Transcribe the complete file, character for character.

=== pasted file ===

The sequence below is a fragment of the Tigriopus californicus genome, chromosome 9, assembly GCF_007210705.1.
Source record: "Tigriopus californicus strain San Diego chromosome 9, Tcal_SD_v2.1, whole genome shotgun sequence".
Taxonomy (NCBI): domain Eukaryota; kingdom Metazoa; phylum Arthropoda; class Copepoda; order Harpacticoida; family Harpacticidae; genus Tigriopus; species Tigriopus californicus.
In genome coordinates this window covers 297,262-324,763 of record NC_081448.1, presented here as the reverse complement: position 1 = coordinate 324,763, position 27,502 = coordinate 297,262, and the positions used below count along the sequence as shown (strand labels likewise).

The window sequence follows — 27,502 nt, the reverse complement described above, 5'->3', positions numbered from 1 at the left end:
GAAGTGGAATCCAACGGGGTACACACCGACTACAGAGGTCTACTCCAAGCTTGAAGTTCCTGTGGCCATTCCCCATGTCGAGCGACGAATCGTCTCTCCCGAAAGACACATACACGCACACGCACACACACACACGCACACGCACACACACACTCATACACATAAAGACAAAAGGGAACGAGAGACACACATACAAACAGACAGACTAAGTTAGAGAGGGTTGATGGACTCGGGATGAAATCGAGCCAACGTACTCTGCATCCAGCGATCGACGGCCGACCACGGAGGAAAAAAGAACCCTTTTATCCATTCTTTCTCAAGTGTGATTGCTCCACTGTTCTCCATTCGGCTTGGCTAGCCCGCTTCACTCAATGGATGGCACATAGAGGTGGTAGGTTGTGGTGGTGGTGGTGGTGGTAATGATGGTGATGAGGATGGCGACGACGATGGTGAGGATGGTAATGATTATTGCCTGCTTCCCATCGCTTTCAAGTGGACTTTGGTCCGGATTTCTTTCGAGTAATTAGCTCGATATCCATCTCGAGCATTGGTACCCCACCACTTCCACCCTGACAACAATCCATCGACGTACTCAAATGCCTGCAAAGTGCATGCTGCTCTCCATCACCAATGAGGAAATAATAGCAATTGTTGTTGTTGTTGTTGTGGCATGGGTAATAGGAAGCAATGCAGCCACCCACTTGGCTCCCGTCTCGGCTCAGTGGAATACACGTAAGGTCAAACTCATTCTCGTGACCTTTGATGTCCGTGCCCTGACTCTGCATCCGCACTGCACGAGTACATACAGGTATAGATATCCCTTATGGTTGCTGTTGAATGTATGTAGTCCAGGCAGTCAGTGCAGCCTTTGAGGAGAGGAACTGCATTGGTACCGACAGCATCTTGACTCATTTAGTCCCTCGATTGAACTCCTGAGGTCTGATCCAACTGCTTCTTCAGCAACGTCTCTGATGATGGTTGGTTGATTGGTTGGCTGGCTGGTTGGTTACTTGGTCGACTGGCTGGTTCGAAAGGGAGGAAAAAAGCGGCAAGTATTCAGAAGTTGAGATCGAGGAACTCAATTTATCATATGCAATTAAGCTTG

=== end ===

The sequence below is a fragment of the Tigriopus californicus genome, chromosome 9, assembly GCF_007210705.1.
Source record: "Tigriopus californicus strain San Diego chromosome 9, Tcal_SD_v2.1, whole genome shotgun sequence".
Taxonomy (NCBI): domain Eukaryota; kingdom Metazoa; phylum Arthropoda; class Copepoda; order Harpacticoida; family Harpacticidae; genus Tigriopus; species Tigriopus californicus.
In genome coordinates this window covers 297,262-324,763 of record NC_081448.1, presented here as the reverse complement: position 1 = coordinate 324,763, position 27,502 = coordinate 297,262, and the positions used below count along the sequence as shown (strand labels likewise).

The window sequence follows — 27,502 nt, the reverse complement described above, 5'->3', positions numbered from 1 at the left end:
GAAGTGGAATCCAACGGGGTACACACCGACTACAGAGGTCTACTCCAAGCTTGAAGTTCCTGTGGCCATTCCCCATGTCGAGCGACGAATCGTCTCTCCCGAAAGACACATACACGCACACGCACACACACACACGCACACGCACACACACACTCATACACATAAAGACAAAAGGGAACGAGAGACACACATACAAACAGACAGACTAAGTTAGAGAGGGTTGATGGACTCGGGATGAAATCGAGCCAACGTACTCTGCATCCAGCGATCGACGGCCGACCACGGAGGAAAAAAGAACCCTTTTATCCATTCTTTCTCAAGTGTGATTGCTCCACTGTTCTCCATTCGGCTTGGCTAGCCCGCTTCACTCAATGGATGGCACATAGAGGTGGTAGGTTGTGGTGGTGGTGGTGGTGGTAATGATGGTGATGAGGATGGCGACGACGATGGTGAGGATGGTAATGATTATTGCCTGCTTCCCATCGCTTTCAAGTGGACTTTGGTCCGGATTTCTTTCGAGTAATTAGCTCGATATCCATCTCGAGCATTGGTACCCCACCACTTCCACCCTGACAACAATCCATCGACGTACTCAAATGCCTGCAAAGTGCATGCTGCTCTCCATCACCAATGAGGAAATAATAGCAATTGTTGTTGTTGTTGTTGTGGCATGGGTAATAGGAAGCAATGCAGCCACCCACTTGGCTCCCGTCTCGGCTCAGTGGAATACACGTAAGGTCAAACTCATTCTCGTGACCTTTGATGTCCGTGCCCTGACTCTGCATCCGCACTGCACGAGTACATACAGGTATAGATATCCCTTATGGTTGCTGTTGAATGTATGTAGTCCAGGCAGTCAGTGCAGCCTTTGAGGAGAGGAACTGCATTGGTACCGACAGCATCTTGACTCATTTAGTCCCTCGATTGAACTCCTGAGGTCTGATCCAACTGCTTCTTCAGCAACGTCTCTGATGATGGTTGGTTGATTGGTTGGCTGGCTGGTTGGTTACTTGGTCGACTGGCTGGTTCGAAAGGGAGGAAAAAAGCGGCAAGTATTCAGAAGTTGAGATCGAGGAACTCAATTTATCATATGCAATTAAGCTTG